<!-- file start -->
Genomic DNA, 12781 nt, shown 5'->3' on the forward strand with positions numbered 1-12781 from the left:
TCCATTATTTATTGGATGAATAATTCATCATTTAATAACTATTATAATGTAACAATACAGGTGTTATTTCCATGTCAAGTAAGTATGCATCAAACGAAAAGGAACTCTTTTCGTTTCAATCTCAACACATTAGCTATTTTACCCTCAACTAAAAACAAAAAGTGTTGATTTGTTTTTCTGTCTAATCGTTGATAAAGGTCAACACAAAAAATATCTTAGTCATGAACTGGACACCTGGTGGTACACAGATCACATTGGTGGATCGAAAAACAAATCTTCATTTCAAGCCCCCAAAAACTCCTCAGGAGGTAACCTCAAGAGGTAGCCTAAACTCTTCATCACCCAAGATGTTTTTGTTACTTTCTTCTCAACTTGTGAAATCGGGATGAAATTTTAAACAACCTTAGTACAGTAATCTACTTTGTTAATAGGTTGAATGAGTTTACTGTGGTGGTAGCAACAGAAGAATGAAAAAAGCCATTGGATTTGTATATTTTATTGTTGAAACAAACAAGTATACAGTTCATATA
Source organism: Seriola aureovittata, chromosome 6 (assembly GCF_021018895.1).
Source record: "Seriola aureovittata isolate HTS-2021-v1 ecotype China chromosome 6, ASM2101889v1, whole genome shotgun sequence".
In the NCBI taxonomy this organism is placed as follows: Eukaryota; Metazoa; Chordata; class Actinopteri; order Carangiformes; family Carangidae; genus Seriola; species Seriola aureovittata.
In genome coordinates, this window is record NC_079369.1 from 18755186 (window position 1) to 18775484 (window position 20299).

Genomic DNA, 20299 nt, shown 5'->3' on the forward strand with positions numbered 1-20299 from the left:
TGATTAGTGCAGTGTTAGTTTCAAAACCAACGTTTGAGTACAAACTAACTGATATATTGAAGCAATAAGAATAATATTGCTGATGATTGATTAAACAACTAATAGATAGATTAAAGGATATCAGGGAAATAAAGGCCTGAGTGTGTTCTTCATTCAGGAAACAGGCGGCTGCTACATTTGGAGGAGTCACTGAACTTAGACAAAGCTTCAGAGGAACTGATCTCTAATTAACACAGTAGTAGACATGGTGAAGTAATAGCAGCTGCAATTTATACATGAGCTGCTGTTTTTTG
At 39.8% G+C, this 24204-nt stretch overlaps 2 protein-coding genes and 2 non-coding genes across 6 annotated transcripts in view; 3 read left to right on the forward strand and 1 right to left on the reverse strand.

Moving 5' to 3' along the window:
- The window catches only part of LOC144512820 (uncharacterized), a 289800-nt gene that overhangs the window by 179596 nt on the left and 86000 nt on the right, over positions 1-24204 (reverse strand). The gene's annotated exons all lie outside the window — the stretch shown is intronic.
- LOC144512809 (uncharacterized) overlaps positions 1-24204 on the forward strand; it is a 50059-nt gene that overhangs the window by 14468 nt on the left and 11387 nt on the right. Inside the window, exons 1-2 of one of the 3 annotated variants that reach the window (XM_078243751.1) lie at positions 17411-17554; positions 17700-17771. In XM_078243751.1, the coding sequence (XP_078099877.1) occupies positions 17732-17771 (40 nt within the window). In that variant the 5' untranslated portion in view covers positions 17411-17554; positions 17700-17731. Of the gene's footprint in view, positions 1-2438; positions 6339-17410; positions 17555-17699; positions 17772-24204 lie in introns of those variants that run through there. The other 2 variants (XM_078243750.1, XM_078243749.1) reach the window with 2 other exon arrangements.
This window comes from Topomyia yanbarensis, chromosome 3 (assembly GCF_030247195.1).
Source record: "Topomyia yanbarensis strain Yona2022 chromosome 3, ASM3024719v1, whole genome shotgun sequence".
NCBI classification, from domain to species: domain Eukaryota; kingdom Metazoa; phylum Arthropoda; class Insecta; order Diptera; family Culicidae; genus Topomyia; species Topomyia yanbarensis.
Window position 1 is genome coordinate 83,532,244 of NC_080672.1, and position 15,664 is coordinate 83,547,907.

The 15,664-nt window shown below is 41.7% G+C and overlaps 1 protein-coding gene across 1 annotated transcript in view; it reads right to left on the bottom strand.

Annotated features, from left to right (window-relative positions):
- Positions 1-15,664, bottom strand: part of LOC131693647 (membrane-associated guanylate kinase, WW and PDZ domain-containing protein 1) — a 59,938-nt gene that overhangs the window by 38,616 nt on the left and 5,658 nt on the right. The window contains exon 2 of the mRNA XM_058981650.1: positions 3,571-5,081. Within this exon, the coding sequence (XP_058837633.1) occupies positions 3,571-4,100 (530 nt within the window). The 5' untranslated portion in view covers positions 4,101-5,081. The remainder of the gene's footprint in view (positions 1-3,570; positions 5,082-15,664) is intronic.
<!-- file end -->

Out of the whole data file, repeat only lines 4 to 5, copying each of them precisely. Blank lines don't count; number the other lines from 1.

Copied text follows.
Source record: "Seriola aureovittata isolate HTS-2021-v1 ecotype China chromosome 6, ASM2101889v1, whole genome shotgun sequence".
In the NCBI taxonomy this organism is placed as follows: Eukaryota; Metazoa; Chordata; class Actinopteri; order Carangiformes; family Carangidae; genus Seriola; species Seriola aureovittata.